North American Indigenous Delegation Examines Venezuelan Health Care

An indigenous delegation to Venezuela, inspired by Venezuelan President Hugo Chavez's new indigenous health care initiatives, met with Amazonia's indigenous governor and began discussions for new models of village health care in the jungle.

CARACAS, Venezuela – An indigenous delegation to Venezuela, inspired by Venezuelan President Hugo Chavez’s new indigenous health care initiatives, met with Amazonia’s indigenous governor and began discussions for new models of village health care in the jungle.

”Venezuela is serving as a model of respect for indigenous peoples and their right to culture, land and sovereignty,” said Robert Free Galvan, Indian activist and organizer of the delegation aimed at creating new social and economic bonds between indigenous in the Americas.

Following the recent World Social Forum in Caracas, the indigenous delegation first visited a training camp for Mission Guaicaipuro in the mountains near Caracas. The delegation was comprised of Galvan; Alex Louie, Okanagan from British Columbia; Sarah James, Gwich’in from Alaska; and Casey Camp, Ponca from Oklahoma.

”Mission Guaicaipuro is in charge of implementing indigenous rights that are in the constitution of Venezuela now,” said Galvan, adding that it is one of numerous missions that include improving education, health care, housing and services.

In Mission Guaicaipuro’s training facility, the delegation met with 150 Indians from 23 tribes. They had never met before, but they now represent tribes in the new initiative for indigenous health care.

”Here we were, in Venezuela with front-line community workers; while in our own country, the Bush administration was cutting out indigenous health care programs.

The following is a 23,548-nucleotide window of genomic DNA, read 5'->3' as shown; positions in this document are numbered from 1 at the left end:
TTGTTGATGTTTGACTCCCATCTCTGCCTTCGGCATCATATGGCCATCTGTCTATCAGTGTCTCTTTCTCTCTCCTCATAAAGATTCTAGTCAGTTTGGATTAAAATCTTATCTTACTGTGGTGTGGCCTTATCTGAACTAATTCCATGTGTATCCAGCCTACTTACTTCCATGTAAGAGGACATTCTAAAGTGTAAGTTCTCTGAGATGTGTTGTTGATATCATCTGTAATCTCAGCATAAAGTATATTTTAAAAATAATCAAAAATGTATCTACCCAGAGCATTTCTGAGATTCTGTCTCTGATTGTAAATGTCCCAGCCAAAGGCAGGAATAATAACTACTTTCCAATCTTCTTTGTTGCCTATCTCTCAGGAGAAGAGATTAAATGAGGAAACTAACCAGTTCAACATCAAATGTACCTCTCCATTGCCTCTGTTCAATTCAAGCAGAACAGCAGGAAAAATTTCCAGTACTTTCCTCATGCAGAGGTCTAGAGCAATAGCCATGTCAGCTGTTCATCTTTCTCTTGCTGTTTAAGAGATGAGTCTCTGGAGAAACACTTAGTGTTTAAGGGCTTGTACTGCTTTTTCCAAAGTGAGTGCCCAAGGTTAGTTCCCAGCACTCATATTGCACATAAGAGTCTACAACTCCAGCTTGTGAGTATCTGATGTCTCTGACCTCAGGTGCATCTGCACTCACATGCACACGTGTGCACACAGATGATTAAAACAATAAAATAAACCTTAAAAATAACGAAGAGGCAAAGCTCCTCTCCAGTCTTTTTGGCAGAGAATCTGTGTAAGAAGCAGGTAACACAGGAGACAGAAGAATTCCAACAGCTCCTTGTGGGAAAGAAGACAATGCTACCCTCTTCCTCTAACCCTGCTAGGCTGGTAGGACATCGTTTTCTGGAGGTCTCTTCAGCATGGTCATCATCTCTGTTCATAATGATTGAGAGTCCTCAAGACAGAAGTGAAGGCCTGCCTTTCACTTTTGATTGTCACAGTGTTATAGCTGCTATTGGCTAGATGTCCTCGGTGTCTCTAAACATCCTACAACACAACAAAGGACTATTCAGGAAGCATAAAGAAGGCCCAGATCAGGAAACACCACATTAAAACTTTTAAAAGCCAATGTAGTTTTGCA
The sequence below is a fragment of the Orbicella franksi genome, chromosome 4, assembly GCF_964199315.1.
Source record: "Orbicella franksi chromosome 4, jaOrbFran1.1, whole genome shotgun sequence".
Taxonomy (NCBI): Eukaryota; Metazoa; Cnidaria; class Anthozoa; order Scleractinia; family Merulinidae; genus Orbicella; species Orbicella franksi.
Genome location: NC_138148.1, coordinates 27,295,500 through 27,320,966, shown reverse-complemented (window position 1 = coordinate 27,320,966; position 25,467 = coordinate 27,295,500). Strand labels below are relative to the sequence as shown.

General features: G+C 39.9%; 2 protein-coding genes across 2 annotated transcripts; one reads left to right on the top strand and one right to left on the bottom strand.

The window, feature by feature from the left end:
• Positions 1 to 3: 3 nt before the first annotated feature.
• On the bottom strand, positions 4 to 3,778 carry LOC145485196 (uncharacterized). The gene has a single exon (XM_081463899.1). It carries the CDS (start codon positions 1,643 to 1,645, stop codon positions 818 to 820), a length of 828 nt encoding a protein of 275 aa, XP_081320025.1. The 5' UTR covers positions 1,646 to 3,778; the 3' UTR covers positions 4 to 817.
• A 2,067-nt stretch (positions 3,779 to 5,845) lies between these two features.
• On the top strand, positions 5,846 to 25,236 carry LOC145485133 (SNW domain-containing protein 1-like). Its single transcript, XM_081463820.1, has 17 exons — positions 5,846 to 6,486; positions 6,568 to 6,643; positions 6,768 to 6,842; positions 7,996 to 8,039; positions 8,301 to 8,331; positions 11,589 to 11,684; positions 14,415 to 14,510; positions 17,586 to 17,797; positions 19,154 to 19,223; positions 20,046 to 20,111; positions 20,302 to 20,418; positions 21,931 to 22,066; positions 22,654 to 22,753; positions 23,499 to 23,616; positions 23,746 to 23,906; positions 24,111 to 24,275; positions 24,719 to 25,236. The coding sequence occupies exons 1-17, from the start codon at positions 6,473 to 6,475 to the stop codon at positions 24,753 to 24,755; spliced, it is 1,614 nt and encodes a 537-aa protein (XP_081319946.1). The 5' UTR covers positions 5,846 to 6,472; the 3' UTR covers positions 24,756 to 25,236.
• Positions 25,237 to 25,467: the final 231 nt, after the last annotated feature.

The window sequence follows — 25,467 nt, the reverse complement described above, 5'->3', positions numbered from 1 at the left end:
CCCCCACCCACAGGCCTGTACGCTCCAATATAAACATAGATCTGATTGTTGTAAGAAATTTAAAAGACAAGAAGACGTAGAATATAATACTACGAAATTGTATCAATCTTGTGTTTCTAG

”We met the trainers and after a while, we were singing together,” said Galvan, adding that the necessity of translating from Native languages to Spanish and English did not hamper the process of becoming friends.

Chavez launched Mission Guaicaipuro in October 2003 as one of the Bolivarian Missions, a series of anti-poverty and social welfare programs. Carried out by the Venezuelan Ministry of Environment and Natural Resources, the program is restoring communal land titles and human rights. The mission defends indigenous rights against resource and financial exploitation by the dominant culture, according to the Venezuelan government.

The mission is named after an indigenous chief, Guaiceiporo (1530 – 1568), who led both the Teques and Caracas tribes. Guaicaipuro formed a coalition of tribes and led Native resistance against the Spanish colonization of Venezuela.

The delegation met with food providers from another of Chavez’s innovative programs.

”We were in Barrio St. Augustine and met with the people who make food for the elderly and anyone else that needs hot meals. The government provides the food, and they are set up every few blocks as volunteers to provide the meals to whoever needs them.”

Galvan praised Chavez for the food program and other programs, including a drama program for youth that produces plays that pay tribute to indigenous history and struggle.

”It is beautiful,” Galvan said of the youth-performed plays, which were included in presentations at the World Social Forum.

James and Camp became ill before the delegation departed for Amazonia and had to return home. Galvan and Louie, however, were able to continue on the rugged journey to the jungle and meet with indigenous Gov. Liborio Guarulla of Amazonas State.